Ascites and testing

Last week at the Target OC open day in Perth, I had the opportunity to be sitting at lunch next to a wonderful lady, a Senior Lecturer, Medical Research Institute, University of Dundee who was horrrified to learn, especially in her area that ascites after removal gets "poured down the drain" they can analyse with it to come up with the optimum treatment for that particular patient - Has anyone else heard of this being done?

It wouldnt do me any good as I have never - touch wood, had this problem but if I ever do I will be asking for it to be sent to Dundee for analysis. Analysis can also be carried out on tissue removed during surgery, the more they get the better their understanding will be. Does everything get incinerated? What happens in your areas?

Looking forward to comments



9 Replies

  • Hi Joanna,

    I think (but I am not sure) that in order to analyse anything that they have to ask your permission first, I know I was approached by an oncologist for my permission to test a sample of my blood, as she was doing research on side affects of taxol, and I signed away my rights to the sample of blood (I could be wrong though, but this is my view on this) even

    when they take samples of tissue etc after an operation they ask you to sign a form giving permission, so my guess is that they test some but not others.

    Best wishes love x G x :-)

  • Thanks Gwyn,

    Perhaps this is another post code lottery of how things are dealt with in different locations, but if we were asked for permission, I am sure everyone would say yes, at the end of the day this piecemeal research only leads to small trials with not enough results to make any difference.

    Hey Ho.



  • I know this is done at the Clearity Foundation in the US. I've heard that some forward thinking oncs in London are now sending tumour samples over there to be analysed. If it can be done in Dundee that is terrific news. Here's two links to info on the Clearity database:

    The latter explains why some chemos work so much better on others on the same type of epithelial serous OC. Cx

  • My understanding was that they tested it, I would certainly hope so. whats floating around would be a huge indicator, I would have thought, so it sounds crazy. And yuk, what a thought, that cannot be a good idea anyway...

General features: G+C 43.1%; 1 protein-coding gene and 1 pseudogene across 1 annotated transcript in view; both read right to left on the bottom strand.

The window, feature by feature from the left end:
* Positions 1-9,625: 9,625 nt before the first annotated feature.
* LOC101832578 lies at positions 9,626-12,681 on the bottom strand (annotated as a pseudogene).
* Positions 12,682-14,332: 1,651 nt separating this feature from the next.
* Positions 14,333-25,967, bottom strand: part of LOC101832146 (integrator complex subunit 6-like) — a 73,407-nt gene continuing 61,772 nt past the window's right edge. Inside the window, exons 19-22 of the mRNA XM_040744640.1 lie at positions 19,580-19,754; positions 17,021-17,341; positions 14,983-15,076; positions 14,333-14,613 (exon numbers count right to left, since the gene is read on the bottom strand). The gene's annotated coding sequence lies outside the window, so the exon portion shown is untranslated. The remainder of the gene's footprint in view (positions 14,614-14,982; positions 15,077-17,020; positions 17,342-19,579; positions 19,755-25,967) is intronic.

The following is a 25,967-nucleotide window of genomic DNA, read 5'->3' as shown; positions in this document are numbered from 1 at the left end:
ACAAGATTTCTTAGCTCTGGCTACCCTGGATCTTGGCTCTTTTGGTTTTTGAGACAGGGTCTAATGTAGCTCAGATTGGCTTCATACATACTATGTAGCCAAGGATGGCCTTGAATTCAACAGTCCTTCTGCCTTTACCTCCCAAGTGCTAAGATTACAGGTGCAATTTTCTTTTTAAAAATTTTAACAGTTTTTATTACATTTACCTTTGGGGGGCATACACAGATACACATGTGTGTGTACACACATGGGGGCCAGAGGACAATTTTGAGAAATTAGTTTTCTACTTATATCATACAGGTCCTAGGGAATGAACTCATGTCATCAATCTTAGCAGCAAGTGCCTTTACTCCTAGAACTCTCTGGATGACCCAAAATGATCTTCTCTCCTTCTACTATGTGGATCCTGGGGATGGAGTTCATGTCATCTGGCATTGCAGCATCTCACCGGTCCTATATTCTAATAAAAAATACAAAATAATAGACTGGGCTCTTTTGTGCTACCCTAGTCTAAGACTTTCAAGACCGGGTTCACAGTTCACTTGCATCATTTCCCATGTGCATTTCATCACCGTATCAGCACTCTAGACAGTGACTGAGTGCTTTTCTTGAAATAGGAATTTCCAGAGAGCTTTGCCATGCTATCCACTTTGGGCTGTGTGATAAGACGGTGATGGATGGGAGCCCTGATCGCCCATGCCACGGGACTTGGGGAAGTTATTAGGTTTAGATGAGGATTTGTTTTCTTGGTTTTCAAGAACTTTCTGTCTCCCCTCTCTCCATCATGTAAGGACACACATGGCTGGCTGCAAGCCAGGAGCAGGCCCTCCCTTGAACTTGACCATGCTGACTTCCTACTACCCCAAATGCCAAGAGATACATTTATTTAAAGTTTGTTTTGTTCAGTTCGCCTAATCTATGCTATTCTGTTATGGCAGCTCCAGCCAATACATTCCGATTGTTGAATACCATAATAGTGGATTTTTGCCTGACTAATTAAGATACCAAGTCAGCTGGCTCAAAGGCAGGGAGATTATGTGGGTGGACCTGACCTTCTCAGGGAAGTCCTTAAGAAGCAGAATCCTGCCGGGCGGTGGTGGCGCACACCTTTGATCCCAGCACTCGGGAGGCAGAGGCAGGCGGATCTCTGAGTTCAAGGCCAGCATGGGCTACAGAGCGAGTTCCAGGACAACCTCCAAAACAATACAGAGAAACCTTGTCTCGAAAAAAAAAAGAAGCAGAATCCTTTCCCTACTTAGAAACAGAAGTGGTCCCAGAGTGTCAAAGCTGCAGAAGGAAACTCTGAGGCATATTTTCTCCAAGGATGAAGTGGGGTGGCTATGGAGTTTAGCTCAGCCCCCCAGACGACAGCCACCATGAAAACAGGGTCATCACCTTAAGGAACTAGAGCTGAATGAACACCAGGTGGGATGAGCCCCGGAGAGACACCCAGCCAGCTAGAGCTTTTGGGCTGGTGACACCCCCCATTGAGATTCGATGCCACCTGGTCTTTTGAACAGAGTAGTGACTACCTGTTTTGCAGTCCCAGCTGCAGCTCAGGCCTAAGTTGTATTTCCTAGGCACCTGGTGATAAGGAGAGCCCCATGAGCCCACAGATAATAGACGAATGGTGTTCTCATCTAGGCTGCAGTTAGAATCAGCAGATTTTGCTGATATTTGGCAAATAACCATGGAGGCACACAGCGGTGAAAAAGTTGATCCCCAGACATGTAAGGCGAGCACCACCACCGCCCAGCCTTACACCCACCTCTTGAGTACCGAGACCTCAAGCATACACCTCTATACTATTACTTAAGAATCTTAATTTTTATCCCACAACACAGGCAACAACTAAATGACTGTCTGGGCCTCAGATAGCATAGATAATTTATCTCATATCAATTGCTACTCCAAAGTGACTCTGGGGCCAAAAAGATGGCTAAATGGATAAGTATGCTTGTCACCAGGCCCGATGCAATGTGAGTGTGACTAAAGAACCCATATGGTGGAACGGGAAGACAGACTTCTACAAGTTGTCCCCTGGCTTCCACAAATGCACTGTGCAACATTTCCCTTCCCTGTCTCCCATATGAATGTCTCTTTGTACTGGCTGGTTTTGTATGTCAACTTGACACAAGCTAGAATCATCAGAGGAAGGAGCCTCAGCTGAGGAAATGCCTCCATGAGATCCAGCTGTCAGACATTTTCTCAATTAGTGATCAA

• Dear Joanna

    I get the feeling what is removed from a patient under surgery is routinely analysed to grade and stage the tumours but unless there's a research function going on it isn't used for anything more than that.

    I had a tour of the laboratories at Imperial where there is research going on and the researcher who showed us round said that all the tissue had been donated by women for research. We don't have anything like that going on here in Cardiff. Sadly not even part of that UK-wide (except Wales) research project though I do recall them saying there were 2 research centres in Scotland.

    Love Annie xxx

  • Hi Annie,

    I know that when they carry out biopsies, they obviously carry out tests to see what kind of cancer it is - but these would be a fairly standard type of test, I got the impression that in Dundee, because they are a Medical Research Institute, they can do a lot more - good luck with the campaigning in your area Annie, it takes time and is frustrating but you have done so much.



  • Hi Joanna

    My wife, Angie, is being treated at Weston Park in Sheffield. While she has never had any ascites drained, she signed a consent form prior to her surgery relating to the tissue to be removed. The consent meant the tissue could be retained for research etc. Whether that means it would in fact be retained I don't know, but it seems logical to do so.


    Andy x

  • Thanks Andy, I too would say its logical, maybe depends on how far it has to be transported for an in depth analysis at a research facility.



  • I had op last year and tests were done during the op and also sent for analysis which took a bit longer and I was told results of the during op tests immediately and had to wait for the rest.

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